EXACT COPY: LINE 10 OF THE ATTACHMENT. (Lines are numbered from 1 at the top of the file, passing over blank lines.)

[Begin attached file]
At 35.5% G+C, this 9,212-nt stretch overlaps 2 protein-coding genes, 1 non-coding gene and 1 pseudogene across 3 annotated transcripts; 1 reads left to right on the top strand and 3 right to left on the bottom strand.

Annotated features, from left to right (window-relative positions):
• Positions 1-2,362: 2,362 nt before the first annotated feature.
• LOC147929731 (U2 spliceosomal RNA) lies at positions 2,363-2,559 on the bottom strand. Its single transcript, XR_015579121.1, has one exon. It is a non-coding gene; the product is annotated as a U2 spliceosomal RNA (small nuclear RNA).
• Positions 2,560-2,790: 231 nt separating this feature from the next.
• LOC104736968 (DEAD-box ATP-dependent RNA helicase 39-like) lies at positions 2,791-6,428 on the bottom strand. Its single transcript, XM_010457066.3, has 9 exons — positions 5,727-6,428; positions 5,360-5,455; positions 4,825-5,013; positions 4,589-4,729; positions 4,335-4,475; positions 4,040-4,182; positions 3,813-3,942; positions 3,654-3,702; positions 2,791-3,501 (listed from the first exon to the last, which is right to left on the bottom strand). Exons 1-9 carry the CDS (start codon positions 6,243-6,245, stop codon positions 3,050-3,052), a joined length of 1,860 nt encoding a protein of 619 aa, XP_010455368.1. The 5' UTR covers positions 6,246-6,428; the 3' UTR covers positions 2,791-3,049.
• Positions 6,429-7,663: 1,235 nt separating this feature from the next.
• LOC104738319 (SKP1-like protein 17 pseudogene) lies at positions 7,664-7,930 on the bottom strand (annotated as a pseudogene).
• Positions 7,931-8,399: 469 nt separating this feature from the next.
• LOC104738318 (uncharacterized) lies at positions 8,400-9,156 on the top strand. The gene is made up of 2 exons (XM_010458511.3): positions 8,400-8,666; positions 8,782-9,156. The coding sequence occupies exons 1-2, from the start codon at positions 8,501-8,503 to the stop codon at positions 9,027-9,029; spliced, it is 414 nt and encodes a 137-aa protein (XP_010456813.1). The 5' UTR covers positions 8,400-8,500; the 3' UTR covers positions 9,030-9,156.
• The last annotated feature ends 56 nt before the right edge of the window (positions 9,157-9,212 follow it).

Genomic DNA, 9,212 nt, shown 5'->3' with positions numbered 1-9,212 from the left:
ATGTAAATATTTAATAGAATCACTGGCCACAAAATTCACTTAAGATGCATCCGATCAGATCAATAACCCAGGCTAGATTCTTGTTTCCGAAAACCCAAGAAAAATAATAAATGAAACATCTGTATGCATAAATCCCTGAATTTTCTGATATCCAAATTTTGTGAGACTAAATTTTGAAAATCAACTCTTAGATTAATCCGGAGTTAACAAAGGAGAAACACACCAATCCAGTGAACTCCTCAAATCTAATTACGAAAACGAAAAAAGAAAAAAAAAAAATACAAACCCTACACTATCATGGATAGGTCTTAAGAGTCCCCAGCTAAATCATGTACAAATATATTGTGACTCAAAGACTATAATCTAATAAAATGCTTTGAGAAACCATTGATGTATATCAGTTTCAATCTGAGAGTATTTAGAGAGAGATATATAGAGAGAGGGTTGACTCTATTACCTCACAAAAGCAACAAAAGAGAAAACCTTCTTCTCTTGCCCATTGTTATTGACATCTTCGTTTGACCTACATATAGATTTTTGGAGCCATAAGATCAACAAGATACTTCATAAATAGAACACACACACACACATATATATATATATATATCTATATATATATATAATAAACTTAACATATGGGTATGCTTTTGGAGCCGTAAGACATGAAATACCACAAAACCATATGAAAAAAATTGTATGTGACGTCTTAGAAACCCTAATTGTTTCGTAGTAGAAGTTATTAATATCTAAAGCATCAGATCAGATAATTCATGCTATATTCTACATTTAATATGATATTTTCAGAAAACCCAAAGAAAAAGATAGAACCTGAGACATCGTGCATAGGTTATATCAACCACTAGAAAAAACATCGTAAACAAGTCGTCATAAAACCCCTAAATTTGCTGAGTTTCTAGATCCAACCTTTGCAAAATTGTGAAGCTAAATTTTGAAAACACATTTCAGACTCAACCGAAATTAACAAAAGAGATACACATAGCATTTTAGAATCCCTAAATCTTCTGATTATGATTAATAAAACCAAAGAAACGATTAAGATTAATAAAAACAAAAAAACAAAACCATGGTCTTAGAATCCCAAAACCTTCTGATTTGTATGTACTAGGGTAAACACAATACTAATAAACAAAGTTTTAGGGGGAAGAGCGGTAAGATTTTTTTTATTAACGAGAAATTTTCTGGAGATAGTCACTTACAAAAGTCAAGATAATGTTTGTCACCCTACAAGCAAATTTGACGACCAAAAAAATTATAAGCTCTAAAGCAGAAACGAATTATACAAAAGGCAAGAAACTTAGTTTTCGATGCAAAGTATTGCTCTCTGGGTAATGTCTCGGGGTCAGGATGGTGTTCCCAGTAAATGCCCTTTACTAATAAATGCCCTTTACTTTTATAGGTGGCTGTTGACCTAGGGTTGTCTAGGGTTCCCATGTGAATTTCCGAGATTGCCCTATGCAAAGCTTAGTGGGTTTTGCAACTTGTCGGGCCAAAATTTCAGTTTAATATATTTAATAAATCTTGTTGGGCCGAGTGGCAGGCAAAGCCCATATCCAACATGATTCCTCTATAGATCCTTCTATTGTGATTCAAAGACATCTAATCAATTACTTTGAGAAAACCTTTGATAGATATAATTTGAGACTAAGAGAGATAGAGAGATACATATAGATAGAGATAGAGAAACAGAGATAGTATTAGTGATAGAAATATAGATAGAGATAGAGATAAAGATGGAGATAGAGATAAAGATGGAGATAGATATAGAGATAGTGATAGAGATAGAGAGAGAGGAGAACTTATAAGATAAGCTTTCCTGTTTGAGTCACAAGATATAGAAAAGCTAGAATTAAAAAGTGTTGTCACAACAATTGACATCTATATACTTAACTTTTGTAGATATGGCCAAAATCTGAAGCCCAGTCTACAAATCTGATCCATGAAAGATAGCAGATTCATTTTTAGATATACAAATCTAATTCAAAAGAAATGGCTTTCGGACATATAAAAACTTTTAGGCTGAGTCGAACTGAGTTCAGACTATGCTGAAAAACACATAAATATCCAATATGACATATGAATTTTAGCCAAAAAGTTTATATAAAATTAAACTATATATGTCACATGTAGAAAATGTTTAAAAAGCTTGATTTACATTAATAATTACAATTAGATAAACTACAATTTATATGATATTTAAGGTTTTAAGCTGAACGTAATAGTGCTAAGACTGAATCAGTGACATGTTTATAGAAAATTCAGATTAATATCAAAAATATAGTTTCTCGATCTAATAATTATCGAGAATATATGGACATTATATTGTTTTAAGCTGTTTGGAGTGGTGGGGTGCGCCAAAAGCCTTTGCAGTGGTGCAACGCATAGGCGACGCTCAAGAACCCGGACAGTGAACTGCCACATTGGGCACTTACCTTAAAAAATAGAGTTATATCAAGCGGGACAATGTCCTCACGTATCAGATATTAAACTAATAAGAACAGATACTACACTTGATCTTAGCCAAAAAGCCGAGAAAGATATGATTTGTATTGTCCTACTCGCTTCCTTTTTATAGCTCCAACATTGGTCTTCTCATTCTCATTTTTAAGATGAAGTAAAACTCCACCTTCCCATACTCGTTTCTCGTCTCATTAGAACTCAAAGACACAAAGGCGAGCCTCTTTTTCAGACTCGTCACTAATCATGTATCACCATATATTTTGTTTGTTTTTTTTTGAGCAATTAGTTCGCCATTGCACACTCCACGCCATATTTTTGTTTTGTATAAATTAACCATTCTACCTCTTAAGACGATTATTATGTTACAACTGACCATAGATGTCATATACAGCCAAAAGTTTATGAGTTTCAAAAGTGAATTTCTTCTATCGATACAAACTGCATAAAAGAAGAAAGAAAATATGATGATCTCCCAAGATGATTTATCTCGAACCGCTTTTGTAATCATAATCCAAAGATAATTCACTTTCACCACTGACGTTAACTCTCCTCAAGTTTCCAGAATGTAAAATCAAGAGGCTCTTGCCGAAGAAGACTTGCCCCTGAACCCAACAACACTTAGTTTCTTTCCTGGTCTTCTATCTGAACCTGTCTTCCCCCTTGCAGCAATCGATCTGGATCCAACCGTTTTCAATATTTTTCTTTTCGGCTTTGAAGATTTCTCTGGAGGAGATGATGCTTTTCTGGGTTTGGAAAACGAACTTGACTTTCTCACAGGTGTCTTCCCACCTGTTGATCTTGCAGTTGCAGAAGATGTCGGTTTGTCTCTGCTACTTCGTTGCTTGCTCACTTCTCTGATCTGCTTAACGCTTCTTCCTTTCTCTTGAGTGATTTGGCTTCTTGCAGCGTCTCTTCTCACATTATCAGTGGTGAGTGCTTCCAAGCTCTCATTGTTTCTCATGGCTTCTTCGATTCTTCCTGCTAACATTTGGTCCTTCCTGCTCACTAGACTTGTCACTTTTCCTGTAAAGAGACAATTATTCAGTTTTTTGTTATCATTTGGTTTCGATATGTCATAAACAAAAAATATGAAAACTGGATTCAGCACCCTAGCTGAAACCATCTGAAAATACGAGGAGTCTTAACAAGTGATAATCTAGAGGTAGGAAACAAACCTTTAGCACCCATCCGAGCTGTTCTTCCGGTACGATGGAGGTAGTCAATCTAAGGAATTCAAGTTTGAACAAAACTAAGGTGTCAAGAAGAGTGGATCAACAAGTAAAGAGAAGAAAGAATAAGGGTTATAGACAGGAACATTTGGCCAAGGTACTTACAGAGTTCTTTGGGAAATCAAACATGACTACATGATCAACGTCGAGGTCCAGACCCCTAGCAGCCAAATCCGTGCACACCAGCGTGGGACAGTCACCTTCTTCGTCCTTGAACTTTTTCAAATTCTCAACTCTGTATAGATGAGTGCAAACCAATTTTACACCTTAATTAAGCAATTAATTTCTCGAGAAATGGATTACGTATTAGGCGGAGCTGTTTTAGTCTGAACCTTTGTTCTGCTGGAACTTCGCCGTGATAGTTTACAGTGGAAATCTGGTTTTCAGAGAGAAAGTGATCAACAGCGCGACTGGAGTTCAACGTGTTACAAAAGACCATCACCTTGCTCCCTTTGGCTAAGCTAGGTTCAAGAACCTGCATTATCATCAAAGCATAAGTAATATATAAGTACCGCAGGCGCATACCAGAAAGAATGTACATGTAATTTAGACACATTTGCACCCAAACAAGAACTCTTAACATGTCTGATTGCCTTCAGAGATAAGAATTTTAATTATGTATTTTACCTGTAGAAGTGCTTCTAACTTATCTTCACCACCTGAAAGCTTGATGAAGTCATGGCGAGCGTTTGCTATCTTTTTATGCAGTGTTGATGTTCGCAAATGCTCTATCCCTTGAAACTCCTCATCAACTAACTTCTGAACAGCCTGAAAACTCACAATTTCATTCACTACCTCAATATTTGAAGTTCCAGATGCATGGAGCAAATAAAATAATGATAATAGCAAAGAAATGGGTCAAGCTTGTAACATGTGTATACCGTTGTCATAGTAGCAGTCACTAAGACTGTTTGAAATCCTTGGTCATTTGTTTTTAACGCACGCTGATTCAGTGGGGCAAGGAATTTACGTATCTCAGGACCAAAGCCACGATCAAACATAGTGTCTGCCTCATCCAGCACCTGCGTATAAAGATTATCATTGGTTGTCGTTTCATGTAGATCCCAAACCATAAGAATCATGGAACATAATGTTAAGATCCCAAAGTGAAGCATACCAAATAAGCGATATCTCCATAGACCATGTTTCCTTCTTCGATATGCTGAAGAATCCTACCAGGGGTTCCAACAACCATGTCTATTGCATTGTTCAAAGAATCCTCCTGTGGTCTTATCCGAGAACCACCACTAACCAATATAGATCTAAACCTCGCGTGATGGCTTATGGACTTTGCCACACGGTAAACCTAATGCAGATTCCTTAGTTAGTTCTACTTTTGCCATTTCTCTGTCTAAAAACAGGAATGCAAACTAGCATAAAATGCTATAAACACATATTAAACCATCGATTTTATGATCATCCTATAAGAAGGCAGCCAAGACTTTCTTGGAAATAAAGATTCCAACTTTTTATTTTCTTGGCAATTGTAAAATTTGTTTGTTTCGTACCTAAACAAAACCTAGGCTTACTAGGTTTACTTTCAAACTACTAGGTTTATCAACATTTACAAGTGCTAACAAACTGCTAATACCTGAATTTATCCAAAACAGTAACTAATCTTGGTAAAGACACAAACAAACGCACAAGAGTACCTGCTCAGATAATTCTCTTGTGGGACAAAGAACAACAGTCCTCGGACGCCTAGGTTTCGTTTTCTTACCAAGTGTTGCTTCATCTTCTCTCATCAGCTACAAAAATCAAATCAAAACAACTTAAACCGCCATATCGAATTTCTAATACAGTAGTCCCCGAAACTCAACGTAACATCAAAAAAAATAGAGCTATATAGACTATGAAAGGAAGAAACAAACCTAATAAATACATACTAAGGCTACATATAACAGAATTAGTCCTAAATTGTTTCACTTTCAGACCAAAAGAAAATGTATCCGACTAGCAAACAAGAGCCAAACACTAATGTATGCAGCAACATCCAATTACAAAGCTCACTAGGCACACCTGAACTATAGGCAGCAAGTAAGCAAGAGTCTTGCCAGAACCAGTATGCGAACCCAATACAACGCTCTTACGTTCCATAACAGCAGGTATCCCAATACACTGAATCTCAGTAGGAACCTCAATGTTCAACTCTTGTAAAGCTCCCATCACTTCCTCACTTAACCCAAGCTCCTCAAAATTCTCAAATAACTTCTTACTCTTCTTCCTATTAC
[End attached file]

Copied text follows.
• LOC104738318 (uncharacterized) lies at positions 8,400-9,156 on the top strand. The gene is made up of 2 exons (XM_010458511.3): positions 8,400-8,666; positions 8,782-9,156. The coding sequence occupies exons 1-2, from the start codon at positions 8,501-8,503 to the stop codon at positions 9,027-9,029; spliced, it is 414 nt and encodes a 137-aa protein (XP_010456813.1). The 5' UTR covers positions 8,400-8,500; the 3' UTR covers positions 9,030-9,156.